Japan and the United States announced that they want to send the first Japanese astronaut to the Moon. This comes as the allies deepen cooperation on space projects.
No non-American has ever set foot on Earth’s natural satellite. Earlier, Japan had said it hopes to achieve a Moon landing by the end of this decade.
The President of the United States, Joe Biden, recently met Japan’s Prime Minister Fumio Kishida in Tokyo face-to-face for the first time. Biden said that the United States and Japan will work together in the US-led Artemis programme to send humans to the Moon, and later to Mars.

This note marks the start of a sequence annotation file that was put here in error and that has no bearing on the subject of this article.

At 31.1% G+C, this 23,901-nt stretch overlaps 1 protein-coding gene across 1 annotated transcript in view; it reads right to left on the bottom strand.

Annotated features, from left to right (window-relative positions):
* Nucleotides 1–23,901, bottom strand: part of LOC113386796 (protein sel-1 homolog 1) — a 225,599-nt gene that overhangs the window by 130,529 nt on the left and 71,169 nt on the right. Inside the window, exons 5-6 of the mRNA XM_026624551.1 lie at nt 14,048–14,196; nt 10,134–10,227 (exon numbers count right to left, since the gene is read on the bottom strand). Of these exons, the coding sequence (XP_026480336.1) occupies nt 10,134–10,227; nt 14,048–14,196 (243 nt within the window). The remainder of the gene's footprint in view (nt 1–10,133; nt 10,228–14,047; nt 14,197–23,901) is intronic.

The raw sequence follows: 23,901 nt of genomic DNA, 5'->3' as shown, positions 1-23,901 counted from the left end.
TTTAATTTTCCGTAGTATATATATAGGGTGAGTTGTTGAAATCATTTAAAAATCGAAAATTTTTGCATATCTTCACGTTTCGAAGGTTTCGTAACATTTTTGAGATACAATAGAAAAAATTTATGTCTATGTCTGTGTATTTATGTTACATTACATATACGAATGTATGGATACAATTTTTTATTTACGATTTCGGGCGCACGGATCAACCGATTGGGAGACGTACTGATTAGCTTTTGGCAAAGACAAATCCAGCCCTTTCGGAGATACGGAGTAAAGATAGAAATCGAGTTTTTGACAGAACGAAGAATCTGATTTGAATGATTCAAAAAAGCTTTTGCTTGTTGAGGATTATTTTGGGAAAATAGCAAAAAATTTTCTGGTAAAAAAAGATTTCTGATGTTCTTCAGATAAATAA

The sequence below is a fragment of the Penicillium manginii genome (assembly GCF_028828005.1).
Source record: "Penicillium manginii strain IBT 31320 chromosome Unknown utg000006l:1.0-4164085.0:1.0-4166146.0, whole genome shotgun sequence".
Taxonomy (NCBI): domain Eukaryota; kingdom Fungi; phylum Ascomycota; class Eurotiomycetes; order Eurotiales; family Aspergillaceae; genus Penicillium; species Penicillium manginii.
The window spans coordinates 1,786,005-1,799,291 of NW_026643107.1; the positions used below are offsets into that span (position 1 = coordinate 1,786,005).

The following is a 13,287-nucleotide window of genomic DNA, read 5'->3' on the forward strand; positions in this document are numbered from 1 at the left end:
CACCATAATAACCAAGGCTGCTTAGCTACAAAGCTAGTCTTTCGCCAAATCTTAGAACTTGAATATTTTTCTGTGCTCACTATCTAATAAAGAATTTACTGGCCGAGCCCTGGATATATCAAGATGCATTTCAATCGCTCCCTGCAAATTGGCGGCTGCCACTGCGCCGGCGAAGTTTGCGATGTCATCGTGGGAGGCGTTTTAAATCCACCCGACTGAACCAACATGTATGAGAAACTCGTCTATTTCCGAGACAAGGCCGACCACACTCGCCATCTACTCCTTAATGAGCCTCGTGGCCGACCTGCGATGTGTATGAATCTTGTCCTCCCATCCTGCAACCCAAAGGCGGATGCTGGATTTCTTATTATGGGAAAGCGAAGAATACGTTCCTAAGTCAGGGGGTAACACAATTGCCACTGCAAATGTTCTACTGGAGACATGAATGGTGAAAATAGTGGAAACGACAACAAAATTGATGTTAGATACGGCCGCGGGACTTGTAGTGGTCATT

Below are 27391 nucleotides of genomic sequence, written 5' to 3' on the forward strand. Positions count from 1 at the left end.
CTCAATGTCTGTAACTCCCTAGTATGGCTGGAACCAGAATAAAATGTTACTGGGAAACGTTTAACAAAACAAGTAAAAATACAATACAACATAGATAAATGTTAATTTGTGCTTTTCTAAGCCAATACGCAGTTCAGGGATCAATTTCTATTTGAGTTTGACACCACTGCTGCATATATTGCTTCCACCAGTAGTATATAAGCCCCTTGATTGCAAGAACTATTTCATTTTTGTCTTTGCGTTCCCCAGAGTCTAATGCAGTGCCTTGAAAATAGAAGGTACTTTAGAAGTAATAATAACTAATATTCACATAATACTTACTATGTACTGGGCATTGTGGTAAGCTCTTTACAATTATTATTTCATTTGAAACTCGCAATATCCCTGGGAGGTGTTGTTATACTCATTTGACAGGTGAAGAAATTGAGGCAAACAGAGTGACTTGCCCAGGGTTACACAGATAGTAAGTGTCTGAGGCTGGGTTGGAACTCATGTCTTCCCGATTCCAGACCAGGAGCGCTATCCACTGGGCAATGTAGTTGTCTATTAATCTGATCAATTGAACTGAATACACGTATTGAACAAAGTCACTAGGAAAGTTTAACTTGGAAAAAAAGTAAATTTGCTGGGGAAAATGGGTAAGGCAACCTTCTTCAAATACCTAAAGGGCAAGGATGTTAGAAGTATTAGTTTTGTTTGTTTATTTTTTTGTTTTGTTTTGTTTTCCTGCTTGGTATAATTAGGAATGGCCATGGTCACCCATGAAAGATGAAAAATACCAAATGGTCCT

Why Have Japanese Astronauts Turned To US And Russia To Travel To ISS?
Japanese astronauts have turned to the US and Russia to travel to the International Space Station (ISS) because the Japan Aerospace Exploration Agency (JAXA) focuses on satellites and probes. Last year, JAXA launched its first recruitment of new astronauts in 13 years.
The space agency lifted the requirement that applicants have a science degree, and urged women to apply because all seven of the nation’s current astronauts are men. These are: Soichi Noguchi, Akihiko Hoshide, Naoko Yamazaki, Satoshi Furukawa, Kimiya Yui, Takuya Onishi, and Norishige Kanai.